Friday, December 31, 2010

Submitted For Your Approval

Ahh, new year's eve. It's time to reflect on the past year, put down your wishes for the next one, and focus on what''s important: the annual Twilight Zone marathon on SyFy.

WPIX used to handle this pop culture extravaganza and SyFy appropriately picked it up a few years ago. Now it's the one thing I look forward to at the end of every year. The show is spooky enough but what's really spooky is that every year, I manage to see an episode I've never seen before. How is that possible? (cue famous theme song)

You can get a schedule of all this year's episodes here. I personally can't wait for December 31st at 7. And 7:30. The one at 11:30 is awesome. And just about every episode from 3:30 pm to 11:30 pm on the 1st. It's probably more than a little pathetic that I'd rather sit here on the couch watching TV than celebrating the new year but then again, look who we're talking about.

I wonder, out of 156 episodes, how many dealt with someone making some deal with the devil? How many took place on some far away planet that, in the end, turned out to be earth?

So which one is your favorite? Burgess Meredith and the broken eyeglasses? William Shatner and the fortune teller? Or the airplane? Jack Klugman and Jonathan Winters playing pool? Telly Savalas and the talking doll?

Thursday, December 30, 2010

It's Japanese for "Run for your lives!"

By now, you've probably seen a commercial or two for the Fushigi Magic Gravity Ball. Contact juggler The Amazing Kenny demonstrates how to make the ball appear to float. Random passers by of all ages shout their praises for Fushigi. My 7-year old wants one. And why not? It floats! It levitates! The ad claims that it's relaxing. Even therapeutic!

We all know that things on TV are meant to look better than they really are to attract as many suckers (like my father, who bought one for her) as
possible. And sure, the 5 microscopic lines of type in the middle of the ad are a red flag that this thing isn't what it seems. But the reality of the deception comes when you try to use it. Once my daughter tossed it aside, whining, "it's not floating," I read the enclosed information sheet.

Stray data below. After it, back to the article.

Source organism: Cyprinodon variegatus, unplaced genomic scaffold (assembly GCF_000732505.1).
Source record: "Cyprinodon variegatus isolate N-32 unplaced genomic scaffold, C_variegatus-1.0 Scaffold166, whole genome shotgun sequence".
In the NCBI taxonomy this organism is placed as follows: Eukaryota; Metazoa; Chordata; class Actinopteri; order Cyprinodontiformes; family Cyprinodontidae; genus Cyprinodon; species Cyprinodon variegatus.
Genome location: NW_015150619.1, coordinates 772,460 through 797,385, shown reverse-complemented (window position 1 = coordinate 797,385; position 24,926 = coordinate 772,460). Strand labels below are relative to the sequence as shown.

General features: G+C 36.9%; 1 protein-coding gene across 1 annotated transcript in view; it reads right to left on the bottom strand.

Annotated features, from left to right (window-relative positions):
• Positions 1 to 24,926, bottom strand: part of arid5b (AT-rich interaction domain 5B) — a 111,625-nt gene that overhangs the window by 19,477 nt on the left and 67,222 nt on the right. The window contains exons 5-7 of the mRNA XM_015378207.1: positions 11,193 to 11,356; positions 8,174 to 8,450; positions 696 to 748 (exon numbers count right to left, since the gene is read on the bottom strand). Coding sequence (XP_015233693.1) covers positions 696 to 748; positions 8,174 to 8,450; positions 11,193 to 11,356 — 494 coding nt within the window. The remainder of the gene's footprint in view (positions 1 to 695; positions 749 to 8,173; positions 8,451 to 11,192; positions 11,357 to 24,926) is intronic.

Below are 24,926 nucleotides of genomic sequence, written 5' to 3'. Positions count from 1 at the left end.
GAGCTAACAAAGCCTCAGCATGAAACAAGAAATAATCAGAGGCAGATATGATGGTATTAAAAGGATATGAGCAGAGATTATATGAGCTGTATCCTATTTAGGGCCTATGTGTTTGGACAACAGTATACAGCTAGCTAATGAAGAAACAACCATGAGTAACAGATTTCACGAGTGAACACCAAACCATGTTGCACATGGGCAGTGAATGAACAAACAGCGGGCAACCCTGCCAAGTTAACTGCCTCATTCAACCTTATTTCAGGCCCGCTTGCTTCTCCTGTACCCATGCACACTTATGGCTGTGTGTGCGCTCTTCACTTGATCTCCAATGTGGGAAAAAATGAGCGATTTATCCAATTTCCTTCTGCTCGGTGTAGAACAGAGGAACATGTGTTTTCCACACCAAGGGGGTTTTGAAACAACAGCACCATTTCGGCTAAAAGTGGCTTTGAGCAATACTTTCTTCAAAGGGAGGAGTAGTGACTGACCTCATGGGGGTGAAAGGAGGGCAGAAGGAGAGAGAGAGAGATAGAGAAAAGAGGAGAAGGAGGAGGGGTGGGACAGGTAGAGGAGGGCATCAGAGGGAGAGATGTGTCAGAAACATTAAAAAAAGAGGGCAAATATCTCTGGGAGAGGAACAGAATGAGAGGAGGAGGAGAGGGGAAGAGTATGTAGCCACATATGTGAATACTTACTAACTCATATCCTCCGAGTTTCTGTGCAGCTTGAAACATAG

Remember Happy Fun Ball? Remember all the ridiculous warnings that came with it? That's nothing compared to Fushigi:
  • FUSHIGI™ is not a toy. We suggest that you do not place FUSHIGI™ in the hands of anyone under 12 years old."
It actually says that. Not "not for children under 12." Don't even put it in their hands! And I have no idea why it's capitalized like that.

  • Do not work with your FUSHIGI™ over tile, stone, or hard wood floors as if (sic) FUSHIGI™ is dropped, damage to the floor surface is sure to happen.
They don't hedge their bets, do they? Usually, damage "may" happen. But the Fushigi people are sure of it. And then they follow up with:
  • "Do not handle your FUSHIGI™ over a table top, desk, and especially any glass top surface."
Ha! "Handle your Fushigi." That's funny.

They go on to tell you to
  • practice over carpeting
  • master your hand manipulations before practicing over concrete or pavement
  • not attempt to pass FUSHIGI™ to another person via any airborne maneuver
  • never assume that any other person possesses more proficient skills to yourself so tandem maneuvers are not suggested
This sounds like a bad pharmaceutical ad. But wait! There's more!
  • Never attempt any maneuver where the FUSHIGI™ Magic Gravity Ball is suspended over your head for any period of time. Serious injury may occur.
"May" occur? Floor damage is a certainty but head damage could go either way.

Other than all of that, have fun with your Fushigi! But first, heed these extra warnings:
  • Always use Fushigi™ (lowercase this time) indoors or under cover of shade
  • Exposure to sunlight or intense heat may cause your Fushigi™ to become hot
There are a few warnings about storage, your eyes, keeping it away from children, and best of all:
  • FUSHIGI™ may posses (one 's' for some reason) certain magnification properties in specific conditions during extended use in direct sunlight.
So there's something about using it for long periods of time in direct sunlight that will cause it to magnify things? What the hell is this thing made out of?

Just remember, do not taunt Fushigi Magic Gravity Ball. And make sure your insurance is paid up.